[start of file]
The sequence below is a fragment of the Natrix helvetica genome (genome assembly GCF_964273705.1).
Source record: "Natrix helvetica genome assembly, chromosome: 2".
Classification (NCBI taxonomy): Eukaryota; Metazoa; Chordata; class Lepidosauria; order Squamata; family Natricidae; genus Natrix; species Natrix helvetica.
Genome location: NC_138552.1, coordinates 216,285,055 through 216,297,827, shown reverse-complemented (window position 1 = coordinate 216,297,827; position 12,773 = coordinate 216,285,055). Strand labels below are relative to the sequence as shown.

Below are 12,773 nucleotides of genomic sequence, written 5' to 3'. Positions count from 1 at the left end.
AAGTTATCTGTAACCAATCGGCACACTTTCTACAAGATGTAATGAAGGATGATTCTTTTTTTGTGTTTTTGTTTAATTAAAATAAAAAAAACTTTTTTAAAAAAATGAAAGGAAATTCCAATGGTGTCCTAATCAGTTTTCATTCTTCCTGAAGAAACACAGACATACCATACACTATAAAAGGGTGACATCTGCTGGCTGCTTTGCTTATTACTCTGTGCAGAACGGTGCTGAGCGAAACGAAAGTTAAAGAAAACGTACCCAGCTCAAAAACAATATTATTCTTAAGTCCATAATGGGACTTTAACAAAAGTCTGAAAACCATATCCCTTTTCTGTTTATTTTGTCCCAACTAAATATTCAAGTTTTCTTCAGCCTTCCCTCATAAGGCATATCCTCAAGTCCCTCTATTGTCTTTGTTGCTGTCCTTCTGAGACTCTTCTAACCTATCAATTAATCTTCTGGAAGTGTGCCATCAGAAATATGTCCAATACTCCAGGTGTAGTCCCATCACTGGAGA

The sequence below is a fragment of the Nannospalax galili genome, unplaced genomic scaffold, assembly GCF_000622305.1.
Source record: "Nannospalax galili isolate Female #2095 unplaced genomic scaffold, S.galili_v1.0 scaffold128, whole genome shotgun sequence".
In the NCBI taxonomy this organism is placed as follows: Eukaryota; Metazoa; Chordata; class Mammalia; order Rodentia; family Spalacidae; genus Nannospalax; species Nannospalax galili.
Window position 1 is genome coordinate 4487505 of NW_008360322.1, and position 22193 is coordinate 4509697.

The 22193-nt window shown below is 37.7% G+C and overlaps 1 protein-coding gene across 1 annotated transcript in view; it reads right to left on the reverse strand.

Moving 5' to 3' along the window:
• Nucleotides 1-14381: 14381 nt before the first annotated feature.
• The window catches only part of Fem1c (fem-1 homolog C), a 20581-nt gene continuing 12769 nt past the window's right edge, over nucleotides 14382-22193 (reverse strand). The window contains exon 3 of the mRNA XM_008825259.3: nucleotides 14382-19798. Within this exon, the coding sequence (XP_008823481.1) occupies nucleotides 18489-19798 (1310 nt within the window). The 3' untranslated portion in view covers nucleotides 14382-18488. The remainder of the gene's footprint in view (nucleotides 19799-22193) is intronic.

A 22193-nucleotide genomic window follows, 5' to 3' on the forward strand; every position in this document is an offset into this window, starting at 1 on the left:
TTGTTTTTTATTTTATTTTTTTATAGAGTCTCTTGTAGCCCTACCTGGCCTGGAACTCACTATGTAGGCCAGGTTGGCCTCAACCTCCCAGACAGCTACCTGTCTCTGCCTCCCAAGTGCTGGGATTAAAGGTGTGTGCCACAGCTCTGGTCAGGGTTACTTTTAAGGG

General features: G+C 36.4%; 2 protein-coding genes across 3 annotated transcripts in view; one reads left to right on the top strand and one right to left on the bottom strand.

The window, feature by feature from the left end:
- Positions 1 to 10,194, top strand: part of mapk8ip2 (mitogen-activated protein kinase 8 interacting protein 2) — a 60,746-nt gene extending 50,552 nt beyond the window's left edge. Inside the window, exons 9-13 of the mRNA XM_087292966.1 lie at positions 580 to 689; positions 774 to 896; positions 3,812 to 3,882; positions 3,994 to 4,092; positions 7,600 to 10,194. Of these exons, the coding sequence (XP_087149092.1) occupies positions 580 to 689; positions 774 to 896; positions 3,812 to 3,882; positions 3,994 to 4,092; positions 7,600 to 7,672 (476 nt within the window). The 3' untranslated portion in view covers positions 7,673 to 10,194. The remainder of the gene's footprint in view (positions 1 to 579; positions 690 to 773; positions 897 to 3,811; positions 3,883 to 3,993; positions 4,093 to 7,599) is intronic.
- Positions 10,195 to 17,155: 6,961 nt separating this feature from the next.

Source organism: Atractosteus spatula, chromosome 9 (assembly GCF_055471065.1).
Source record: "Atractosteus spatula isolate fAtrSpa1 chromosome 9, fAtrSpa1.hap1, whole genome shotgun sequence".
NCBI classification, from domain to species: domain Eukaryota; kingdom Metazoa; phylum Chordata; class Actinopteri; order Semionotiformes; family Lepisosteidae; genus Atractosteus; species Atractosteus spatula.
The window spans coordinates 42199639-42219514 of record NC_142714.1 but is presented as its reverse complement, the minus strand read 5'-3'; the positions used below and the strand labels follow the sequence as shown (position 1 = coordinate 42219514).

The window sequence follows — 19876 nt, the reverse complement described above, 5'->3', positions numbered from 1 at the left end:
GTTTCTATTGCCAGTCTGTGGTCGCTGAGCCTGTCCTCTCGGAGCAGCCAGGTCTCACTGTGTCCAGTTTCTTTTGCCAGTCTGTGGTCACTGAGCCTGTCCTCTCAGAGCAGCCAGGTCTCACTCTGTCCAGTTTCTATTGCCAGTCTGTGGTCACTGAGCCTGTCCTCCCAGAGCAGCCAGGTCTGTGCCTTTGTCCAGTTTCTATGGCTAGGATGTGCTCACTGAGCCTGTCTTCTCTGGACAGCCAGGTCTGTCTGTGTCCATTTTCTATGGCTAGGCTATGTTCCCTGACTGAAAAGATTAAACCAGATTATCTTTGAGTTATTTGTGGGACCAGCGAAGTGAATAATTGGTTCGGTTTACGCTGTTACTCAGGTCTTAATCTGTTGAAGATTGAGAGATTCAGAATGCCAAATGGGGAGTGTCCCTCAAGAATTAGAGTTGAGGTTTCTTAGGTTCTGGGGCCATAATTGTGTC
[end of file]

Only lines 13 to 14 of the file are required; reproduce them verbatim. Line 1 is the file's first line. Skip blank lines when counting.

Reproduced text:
• Nucleotides 1-14381: 14381 nt before the first annotated feature.
• The window catches only part of Fem1c (fem-1 homolog C), a 20581-nt gene continuing 12769 nt past the window's right edge, over nucleotides 14382-22193 (reverse strand). The window contains exon 3 of the mRNA XM_008825259.3: nucleotides 14382-19798. Within this exon, the coding sequence (XP_008823481.1) occupies nucleotides 18489-19798 (1310 nt within the window). The 3' untranslated portion in view covers nucleotides 14382-18488. The remainder of the gene's footprint in view (nucleotides 19799-22193) is intronic.